Beyond Mixing and Baking

Your standard mixer already comes with three attachments: a whisk, a paddle, and a dough hook. But there are other attachments that you can buy to connect to the mixer’s power hub. With the correct accessory, your mixer can become a slicer, a grater, a meat grinder, an ice cream maker, or even a sausage stuffer. If, apart from baking, you’re also into grinding your own beef for burgers or making your own fettuccine, then you’ll be able to make the most out of your KitchenAid Mixer.

carousel-stand_mixers-power_hub

Do You Have the Space for It?

Because it weighs as much as a small child, the KitchenAid is not something you could realistically pull in and out of your cupboard as needed. Not only do you risk throwing out your back every time you get a hankering for cookies, you also risk damaging the mixer if you keep carrying it by its motor head. There’s no way around it: the KitchenAid mixer needs its own spot on the countertop. Unfortunately, today’s kitchens are either tiny and/or already filled with microwaves, coffee makers, toasters, and dish drying racks. My own mixer is stored deep in a corner of my mother’s kitchen counter and I have to pull it out (it sits on top of a kitchen towel, to make it pulling it out easier) every time I use it. If you can’t spare the space for this monster piece of equipment, then it might be best to stick with a hand mixer for now.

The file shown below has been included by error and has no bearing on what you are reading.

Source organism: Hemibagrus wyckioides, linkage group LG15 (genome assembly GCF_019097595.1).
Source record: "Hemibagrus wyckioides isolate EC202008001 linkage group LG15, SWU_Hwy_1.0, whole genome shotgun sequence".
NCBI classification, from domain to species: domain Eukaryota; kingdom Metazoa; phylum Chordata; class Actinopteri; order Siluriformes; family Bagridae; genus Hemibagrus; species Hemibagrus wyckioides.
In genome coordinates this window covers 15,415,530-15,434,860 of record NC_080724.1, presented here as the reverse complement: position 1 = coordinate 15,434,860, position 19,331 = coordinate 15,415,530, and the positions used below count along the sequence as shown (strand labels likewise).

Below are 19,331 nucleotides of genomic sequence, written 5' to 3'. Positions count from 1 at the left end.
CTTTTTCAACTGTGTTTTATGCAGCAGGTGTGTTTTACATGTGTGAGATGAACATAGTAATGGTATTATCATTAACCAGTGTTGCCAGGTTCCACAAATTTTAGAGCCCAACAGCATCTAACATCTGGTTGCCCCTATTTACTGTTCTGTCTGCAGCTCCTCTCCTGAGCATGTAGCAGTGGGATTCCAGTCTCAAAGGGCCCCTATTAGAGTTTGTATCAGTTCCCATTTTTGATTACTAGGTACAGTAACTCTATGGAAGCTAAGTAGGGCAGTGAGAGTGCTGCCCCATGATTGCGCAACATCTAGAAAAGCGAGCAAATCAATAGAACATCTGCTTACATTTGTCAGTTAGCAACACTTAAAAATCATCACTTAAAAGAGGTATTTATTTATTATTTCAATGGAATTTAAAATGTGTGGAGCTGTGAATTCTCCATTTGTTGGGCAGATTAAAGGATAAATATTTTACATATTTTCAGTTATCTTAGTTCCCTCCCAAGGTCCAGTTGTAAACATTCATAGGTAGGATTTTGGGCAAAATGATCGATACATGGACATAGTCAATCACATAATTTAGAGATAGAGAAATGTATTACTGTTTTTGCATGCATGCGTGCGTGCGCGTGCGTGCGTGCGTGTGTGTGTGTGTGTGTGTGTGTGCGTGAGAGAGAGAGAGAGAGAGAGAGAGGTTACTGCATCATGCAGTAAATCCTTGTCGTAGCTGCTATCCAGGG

Can You Afford It?